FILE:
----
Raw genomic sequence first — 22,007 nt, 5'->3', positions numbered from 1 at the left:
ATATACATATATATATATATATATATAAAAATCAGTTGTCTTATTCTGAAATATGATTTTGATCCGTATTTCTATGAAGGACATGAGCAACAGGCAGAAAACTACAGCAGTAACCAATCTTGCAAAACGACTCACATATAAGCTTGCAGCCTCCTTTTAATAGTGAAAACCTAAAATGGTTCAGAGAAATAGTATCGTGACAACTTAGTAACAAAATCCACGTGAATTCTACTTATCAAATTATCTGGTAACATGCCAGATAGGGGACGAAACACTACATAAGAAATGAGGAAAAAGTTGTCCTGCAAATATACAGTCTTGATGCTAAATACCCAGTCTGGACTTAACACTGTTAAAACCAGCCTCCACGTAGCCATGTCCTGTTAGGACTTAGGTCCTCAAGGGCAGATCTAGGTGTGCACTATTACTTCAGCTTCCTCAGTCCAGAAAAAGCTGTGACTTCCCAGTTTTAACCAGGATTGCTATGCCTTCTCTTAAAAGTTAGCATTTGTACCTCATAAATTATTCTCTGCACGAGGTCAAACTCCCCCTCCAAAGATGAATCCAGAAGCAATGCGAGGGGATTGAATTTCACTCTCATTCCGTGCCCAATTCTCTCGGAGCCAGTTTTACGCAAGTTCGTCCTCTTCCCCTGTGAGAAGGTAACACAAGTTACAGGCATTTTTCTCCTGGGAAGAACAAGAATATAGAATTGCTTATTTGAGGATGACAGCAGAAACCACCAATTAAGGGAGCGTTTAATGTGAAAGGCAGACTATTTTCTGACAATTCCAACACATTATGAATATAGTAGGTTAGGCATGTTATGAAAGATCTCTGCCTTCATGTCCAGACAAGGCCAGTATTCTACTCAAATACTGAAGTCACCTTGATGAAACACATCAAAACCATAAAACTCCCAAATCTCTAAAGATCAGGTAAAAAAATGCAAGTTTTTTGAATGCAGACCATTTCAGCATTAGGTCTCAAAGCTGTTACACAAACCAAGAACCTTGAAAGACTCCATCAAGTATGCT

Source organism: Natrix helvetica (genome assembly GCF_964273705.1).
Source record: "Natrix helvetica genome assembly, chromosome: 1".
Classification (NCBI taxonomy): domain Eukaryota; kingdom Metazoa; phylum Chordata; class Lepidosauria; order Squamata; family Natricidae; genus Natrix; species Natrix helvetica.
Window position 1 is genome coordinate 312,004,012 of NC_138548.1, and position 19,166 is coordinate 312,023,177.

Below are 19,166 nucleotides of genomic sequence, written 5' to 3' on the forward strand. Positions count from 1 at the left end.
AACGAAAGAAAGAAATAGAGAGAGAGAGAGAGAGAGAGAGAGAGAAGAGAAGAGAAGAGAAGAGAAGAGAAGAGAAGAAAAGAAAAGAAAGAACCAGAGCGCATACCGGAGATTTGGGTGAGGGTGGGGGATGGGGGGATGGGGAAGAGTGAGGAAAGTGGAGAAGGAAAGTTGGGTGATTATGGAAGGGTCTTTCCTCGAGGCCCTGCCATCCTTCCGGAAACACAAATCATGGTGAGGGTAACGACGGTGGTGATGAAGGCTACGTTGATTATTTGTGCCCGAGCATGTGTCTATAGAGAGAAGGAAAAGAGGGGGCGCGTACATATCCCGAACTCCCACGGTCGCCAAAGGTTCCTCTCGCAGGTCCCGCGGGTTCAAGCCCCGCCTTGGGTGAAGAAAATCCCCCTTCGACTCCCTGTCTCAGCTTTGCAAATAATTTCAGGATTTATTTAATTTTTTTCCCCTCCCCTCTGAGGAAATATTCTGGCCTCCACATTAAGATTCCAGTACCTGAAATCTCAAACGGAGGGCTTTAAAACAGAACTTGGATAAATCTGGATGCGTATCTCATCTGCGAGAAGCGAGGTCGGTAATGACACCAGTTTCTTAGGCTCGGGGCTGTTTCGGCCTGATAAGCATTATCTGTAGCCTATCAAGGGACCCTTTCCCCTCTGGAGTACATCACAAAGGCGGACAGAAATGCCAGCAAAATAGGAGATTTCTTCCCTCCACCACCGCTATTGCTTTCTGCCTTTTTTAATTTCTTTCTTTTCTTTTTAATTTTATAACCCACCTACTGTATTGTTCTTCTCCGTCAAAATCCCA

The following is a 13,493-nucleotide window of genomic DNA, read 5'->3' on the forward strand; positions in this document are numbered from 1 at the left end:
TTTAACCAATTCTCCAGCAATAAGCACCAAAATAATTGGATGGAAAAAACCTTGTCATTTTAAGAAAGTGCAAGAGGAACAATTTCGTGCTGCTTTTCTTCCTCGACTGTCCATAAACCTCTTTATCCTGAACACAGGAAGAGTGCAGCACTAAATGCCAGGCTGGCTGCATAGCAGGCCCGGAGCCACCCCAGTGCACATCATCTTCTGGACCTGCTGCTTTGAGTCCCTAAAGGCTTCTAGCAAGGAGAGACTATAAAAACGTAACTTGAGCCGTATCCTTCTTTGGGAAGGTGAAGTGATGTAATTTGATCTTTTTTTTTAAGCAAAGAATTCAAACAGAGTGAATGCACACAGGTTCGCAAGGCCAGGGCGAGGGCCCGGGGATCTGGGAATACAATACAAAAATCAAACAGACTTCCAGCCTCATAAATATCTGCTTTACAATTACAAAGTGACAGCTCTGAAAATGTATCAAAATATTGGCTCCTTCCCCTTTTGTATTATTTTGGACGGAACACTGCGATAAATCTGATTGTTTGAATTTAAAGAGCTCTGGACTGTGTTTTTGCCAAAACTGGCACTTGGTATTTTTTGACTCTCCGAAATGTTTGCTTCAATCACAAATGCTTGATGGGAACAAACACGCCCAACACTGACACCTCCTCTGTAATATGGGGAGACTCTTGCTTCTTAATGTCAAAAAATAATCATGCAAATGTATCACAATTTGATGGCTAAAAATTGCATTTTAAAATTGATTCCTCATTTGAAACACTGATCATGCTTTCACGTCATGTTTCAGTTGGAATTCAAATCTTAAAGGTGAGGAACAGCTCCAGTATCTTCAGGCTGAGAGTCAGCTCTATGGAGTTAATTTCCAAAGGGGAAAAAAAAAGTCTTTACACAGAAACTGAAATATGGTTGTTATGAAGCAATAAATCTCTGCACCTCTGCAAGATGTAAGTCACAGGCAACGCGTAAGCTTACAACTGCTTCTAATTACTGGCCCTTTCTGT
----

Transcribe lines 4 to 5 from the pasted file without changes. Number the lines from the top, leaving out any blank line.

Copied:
Source record: "Natrix helvetica genome assembly, chromosome: 1".
Classification (NCBI taxonomy): domain Eukaryota; kingdom Metazoa; phylum Chordata; class Lepidosauria; order Squamata; family Natricidae; genus Natrix; species Natrix helvetica.